Monday, April 25, 2016

Jeremy Denk at the Palladium: A syncopation survey, followed by Schubert to the max

Encountering massive change to the printed program was hardly surprising at Jeremy Denk's solo recital Sunday afternoon at the Center for the Performing Arts in Carmel.

The protean pianist, a cunning interpreter of mainstream masterpieces as well as a deep delver into more obscure repertoire, did some shuffling with the order in the first half and, after intermission, replaced his original Haydn-Beethoven-Schubert design with the monumental Schubert Sonata in B-flat, D. 960.

Jeremy Denk: a master of Schubertian rhetoric, among other things.
A provocative commentator on music both on- and offstage (his blog, think denk, is a must-read, but does not seem to be current), Denk was a lively guide to the bulk of the recital's first half. The curtain-raiser is well worth mentioning right away, however: He captivated the Palladium audience with his performance of J.S. Bach's English Suite No. 3 in G minor.

Highlights included the Courante, with every voice immaculately set forth and balanced against its fellows; crisp, dancing accounts of the two Gavottes, with the intervening Musette given so much character it almost stole the show; and the Gigue, which managed to be — suitably — both insouciant and mysterious. A younger Bach specialist has achieved renown for ingratiating Bach playing that's almost salon-ish, but Denk has no truck with that kind of thing. (He returned to Bach for an encore, showing with one of the Goldberg Variations that Bach's reflective side needn't be limp.)

The seven pieces that followed constituted an idiosyncratic collection of real ragtime, funhouse-mirror ragtime, shirttail-cousin ragtime and proto-ragtime pieces. The last-named category was occupied by the Elizabethan master William Byrd's Pavan and Galliard in D minor (from "Lady Nevell's Book"). Denk reveled in the thickets of ornamentation and the occasional rhythmic offcenteredness that allowed him to claim the work as ragtime avant la lettre.

The expatriate modernist Conlon Nancarrow tested the controlled independence of Denk's hands with Canon, in which tempo discrepancy is the main generator of this difficult exercise in the imitative form. The relation to ragtime lies in the contrast of right and left hands and, especially here, in the complexity of rhythmic displacement — the tugs and pushes, the constant messing with the beat. Denk aced it.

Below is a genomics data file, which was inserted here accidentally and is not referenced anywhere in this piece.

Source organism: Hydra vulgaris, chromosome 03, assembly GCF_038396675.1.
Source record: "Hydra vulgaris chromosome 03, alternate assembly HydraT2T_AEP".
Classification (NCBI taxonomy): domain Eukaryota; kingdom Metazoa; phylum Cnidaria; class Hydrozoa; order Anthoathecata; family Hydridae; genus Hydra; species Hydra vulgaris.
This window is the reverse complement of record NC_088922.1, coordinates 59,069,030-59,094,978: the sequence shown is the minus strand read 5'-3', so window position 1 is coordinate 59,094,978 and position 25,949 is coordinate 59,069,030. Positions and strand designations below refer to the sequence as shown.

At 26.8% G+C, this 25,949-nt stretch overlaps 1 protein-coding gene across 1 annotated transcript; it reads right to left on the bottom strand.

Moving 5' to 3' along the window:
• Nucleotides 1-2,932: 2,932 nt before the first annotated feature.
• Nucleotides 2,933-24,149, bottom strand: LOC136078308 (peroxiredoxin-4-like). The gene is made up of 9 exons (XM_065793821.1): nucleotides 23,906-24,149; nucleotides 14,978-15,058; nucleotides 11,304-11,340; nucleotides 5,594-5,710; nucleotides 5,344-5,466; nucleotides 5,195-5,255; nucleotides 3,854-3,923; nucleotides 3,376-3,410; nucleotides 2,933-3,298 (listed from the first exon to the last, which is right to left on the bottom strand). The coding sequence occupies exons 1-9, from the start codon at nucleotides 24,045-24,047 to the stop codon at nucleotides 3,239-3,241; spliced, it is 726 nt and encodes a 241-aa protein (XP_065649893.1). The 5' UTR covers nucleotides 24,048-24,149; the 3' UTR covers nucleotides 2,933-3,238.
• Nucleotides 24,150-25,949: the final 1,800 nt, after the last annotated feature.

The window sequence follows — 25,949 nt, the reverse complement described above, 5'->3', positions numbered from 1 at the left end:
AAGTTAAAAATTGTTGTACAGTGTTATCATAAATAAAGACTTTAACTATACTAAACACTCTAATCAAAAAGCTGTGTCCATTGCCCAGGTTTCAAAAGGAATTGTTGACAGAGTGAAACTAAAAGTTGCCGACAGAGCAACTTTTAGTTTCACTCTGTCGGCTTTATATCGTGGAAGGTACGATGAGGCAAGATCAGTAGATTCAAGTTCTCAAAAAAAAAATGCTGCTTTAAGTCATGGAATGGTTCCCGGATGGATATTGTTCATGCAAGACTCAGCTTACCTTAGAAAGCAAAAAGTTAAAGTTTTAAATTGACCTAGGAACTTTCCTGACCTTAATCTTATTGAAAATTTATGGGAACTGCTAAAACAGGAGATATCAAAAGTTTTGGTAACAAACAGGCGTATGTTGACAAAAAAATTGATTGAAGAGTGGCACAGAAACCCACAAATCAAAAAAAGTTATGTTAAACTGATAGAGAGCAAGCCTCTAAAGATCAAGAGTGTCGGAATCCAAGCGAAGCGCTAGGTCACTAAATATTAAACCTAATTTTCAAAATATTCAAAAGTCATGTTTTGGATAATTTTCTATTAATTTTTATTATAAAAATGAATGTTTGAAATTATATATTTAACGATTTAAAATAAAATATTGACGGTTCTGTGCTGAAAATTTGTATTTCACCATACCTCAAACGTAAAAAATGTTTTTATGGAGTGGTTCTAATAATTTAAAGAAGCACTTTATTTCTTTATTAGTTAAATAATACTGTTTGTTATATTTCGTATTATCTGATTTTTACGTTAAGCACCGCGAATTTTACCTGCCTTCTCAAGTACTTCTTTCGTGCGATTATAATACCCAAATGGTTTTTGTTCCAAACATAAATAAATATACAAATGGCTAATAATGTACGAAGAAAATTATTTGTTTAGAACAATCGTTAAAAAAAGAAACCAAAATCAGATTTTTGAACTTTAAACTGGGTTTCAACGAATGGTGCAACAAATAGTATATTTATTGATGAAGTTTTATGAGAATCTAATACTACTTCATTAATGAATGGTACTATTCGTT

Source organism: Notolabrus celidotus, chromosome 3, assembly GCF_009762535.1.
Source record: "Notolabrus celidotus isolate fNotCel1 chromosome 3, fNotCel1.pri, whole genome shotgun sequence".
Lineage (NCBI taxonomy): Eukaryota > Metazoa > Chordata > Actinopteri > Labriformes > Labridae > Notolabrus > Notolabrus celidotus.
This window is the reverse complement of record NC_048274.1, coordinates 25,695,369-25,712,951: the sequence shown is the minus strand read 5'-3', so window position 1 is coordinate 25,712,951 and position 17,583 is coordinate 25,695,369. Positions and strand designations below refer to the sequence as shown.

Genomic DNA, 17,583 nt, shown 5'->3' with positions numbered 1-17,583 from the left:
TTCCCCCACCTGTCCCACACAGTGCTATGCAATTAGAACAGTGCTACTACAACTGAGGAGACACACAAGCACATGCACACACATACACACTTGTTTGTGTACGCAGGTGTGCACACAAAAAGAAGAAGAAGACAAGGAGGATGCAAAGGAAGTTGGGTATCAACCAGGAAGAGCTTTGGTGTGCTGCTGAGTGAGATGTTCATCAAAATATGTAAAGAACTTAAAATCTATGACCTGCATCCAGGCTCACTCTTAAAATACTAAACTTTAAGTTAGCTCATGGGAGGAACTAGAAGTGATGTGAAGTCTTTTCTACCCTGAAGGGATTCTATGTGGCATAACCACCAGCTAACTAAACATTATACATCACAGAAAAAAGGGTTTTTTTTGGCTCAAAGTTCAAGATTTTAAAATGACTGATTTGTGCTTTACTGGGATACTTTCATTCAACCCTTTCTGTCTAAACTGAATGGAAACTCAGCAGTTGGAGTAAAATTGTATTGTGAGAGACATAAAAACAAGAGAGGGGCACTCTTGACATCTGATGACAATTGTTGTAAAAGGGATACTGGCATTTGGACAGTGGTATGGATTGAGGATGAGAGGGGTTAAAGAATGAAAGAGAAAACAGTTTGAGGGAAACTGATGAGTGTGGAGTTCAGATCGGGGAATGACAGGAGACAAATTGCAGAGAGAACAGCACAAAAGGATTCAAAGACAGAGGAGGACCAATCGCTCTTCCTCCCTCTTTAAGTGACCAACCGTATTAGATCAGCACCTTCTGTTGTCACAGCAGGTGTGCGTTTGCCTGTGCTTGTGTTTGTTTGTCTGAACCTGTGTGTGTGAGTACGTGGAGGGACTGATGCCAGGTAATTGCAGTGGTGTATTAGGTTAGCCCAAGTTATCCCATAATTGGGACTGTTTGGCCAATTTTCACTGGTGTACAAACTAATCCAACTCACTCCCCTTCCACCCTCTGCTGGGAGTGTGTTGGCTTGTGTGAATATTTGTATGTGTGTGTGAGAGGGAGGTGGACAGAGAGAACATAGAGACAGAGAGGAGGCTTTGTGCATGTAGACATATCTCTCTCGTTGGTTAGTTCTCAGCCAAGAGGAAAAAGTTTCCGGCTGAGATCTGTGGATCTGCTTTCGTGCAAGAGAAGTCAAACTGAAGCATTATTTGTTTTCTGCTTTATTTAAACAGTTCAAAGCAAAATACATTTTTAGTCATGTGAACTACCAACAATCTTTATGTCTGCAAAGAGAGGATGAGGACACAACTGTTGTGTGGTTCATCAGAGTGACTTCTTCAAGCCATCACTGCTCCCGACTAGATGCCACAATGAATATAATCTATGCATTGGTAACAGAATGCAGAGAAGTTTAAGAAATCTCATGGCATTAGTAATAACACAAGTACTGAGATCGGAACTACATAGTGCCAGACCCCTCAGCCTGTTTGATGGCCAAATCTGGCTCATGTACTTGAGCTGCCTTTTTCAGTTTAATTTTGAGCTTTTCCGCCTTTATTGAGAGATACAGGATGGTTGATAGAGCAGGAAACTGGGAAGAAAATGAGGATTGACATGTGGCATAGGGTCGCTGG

The classic "Sunflower Slow Drag" of Scott Joplin and Scott Hayden launched the series charmingly. Like many pianists since the dawn of ragtime, Denk ignored Joplin's directive that ragtime should never be played fast. To a limited extent, the warning — like Beethoven's metronome markings — can be worth ignoring, and so it was here. The gentle side of the genre that Joplin took pains to promote was updated superbly by William Bolcom in his "Graceful Ghost Rag"; Denk summoned the spirit genially, and (unlike Shakespeare's Owen Glendower), it came when he did call for it.

Cultural appropriation — that bugbear of today's regressive leftists — was a refreshing tributary to the classical mainstream in the 20th century. Paul Hindemith and Igor Stravinsky put the innovative American genre through their personal filters with, respectively, "Ragtime" (from "Suite 1922") and "Piano-Rag-Music."  Denk's delight in shaping refined, articulate noise served both pieces well.

The first half closed with Donald Lambert's ragging of the Pilgrim's Chorus from "Tannhauser," a riproaring send-up of the foursquare tune. In Denk's hands, the arrangement came off less as mockery than as a revelation of another aspect of the melody, sped-up and riding confidently over a jumpy "stride" left hand.

Schubert: Ethos and pathos
Ancient rhetoricians held up two main proofs of their arguments, ethos and pathos. "Proof" means a test, not a slam-dunk substantiation. Franz Schubert's instrumental music — especially the Great C Major Symphony, the string quartets, and the piano sonatas — seems particularly understandable in that way. By "ethos," the Greeks meant a demonstration of the speaker's character, an indication of his worthiness to be believed and his credentials for bringing an audience around. "Pathos" is the appeal to the emotions that can't be separated from getting any point of view across successfully. It's why the philosophers were suspicious of rhetoric as insufficiently devoted to reason.

The expansiveness of the B-flat major sonata, Schubert's last, sets forward his ethos. He is asking the audience to indulge in his broad view of life, the splendid horizons that keep receding, using the argument that taking such a stance is necessary in art. Ethically considered, there should be no hurry about this. But his gift as a melodist enables him also to demonstrate that the ethical long view is inevitably challenged by the pathos of continual change. Thus, tunes are interrupted, occasionally divided, shifted in register, and subject to major-minor swerving and suspenseful pauses.

This is powerful rhetoric for pianists who are patient and conscientious in laying it out, and Denk never faltered in urging the argument upon us. In terms all its own, the four-movement work, lasting 35-40 minutes generally (I didn't time this one), makes the rhetorical case for Schubert's art as well as anything he wrote.

Basically, this sonata puts an eloquent spin on the ancient dictum: Art is long (ethos), life is short (pathos). No one could have stated that with more poignant majesty than Denk did via Schubert on a pleasant spring afternoon in Carmel.

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